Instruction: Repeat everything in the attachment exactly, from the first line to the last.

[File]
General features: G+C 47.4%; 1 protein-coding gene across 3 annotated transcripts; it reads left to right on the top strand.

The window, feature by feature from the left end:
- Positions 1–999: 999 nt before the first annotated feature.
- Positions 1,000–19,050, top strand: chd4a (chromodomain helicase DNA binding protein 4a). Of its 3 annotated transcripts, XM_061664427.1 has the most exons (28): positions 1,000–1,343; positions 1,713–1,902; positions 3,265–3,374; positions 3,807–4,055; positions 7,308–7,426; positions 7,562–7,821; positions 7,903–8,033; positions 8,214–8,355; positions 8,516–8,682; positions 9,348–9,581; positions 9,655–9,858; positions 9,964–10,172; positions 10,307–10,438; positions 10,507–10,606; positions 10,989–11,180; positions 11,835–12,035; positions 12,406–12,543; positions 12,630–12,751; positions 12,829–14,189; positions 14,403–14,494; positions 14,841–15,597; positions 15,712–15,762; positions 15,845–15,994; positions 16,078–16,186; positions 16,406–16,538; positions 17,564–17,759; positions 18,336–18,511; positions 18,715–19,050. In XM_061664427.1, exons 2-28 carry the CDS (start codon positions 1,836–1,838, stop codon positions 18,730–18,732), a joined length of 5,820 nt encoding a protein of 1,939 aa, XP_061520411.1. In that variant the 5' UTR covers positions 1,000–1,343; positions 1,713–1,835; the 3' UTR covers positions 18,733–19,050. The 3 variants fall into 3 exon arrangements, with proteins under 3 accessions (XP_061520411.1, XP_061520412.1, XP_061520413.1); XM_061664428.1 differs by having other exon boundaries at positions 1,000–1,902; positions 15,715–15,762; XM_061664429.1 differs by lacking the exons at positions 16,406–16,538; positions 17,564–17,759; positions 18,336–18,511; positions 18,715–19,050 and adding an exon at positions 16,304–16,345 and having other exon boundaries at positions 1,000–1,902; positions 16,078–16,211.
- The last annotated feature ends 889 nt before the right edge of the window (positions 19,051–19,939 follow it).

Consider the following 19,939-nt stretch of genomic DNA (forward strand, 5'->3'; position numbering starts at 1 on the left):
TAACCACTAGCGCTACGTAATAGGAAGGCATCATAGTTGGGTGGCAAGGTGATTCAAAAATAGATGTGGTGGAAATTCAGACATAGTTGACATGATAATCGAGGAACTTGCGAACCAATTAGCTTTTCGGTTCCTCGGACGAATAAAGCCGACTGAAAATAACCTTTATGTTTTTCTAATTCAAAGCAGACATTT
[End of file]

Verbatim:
General features: G+C 47.4%; 1 protein-coding gene across 3 annotated transcripts; it reads left to right on the top strand.

The window, feature by feature from the left end:
- Positions 1–999: 999 nt before the first annotated feature.
- Positions 1,000–19,050, top strand: chd4a (chromodomain helicase DNA binding protein 4a). Of its 3 annotated transcripts, XM_061664427.1 has the most exons (28): positions 1,000–1,343; positions 1,713–1,902; positions 3,265–3,374; positions 3,807–4,055; positions 7,308–7,426; positions 7,562–7,821; positions 7,903–8,033; positions 8,214–8,355; positions 8,516–8,682; positions 9,348–9,581; positions 9,655–9,858; positions 9,964–10,172; positions 10,307–10,438; positions 10,507–10,606; positions 10,989–11,180; positions 11,835–12,035; positions 12,406–12,543; positions 12,630–12,751; positions 12,829–14,189; positions 14,403–14,494; positions 14,841–15,597; positions 15,712–15,762; positions 15,845–15,994; positions 16,078–16,186; positions 16,406–16,538; positions 17,564–17,759; positions 18,336–18,511; positions 18,715–19,050. In XM_061664427.1, exons 2-28 carry the CDS (start codon positions 1,836–1,838, stop codon positions 18,730–18,732), a joined length of 5,820 nt encoding a protein of 1,939 aa, XP_061520411.1. In that variant the 5' UTR covers positions 1,000–1,343; positions 1,713–1,835; the 3' UTR covers positions 18,733–19,050. The 3 variants fall into 3 exon arrangements, with proteins under 3 accessions (XP_061520411.1, XP_061520412.1, XP_061520413.1); XM_061664428.1 differs by having other exon boundaries at positions 1,000–1,902; positions 15,715–15,762; XM_061664429.1 differs by lacking the exons at positions 16,406–16,538; positions 17,564–17,759; positions 18,336–18,511; positions 18,715–19,050 and adding an exon at positions 16,304–16,345 and having other exon boundaries at positions 1,000–1,902; positions 16,078–16,211.
- The last annotated feature ends 889 nt before the right edge of the window (positions 19,051–19,939 follow it).

Consider the following 19,939-nt stretch of genomic DNA (forward strand, 5'->3'; position numbering starts at 1 on the left):
TAACCACTAGCGCTACGTAATAGGAAGGCATCATAGTTGGGTGGCAAGGTGATTCAAAAATAGATGTGGTGGAAATTCAGACATAGTTGACATGATAATCGAGGAACTTGCGAACCAATTAGCTTTTCGGTTCCTCGGACGAATAAAGCCGACTGAAAATAACCTTTATGTTTTTCTAATTCAAAGCAGACATTT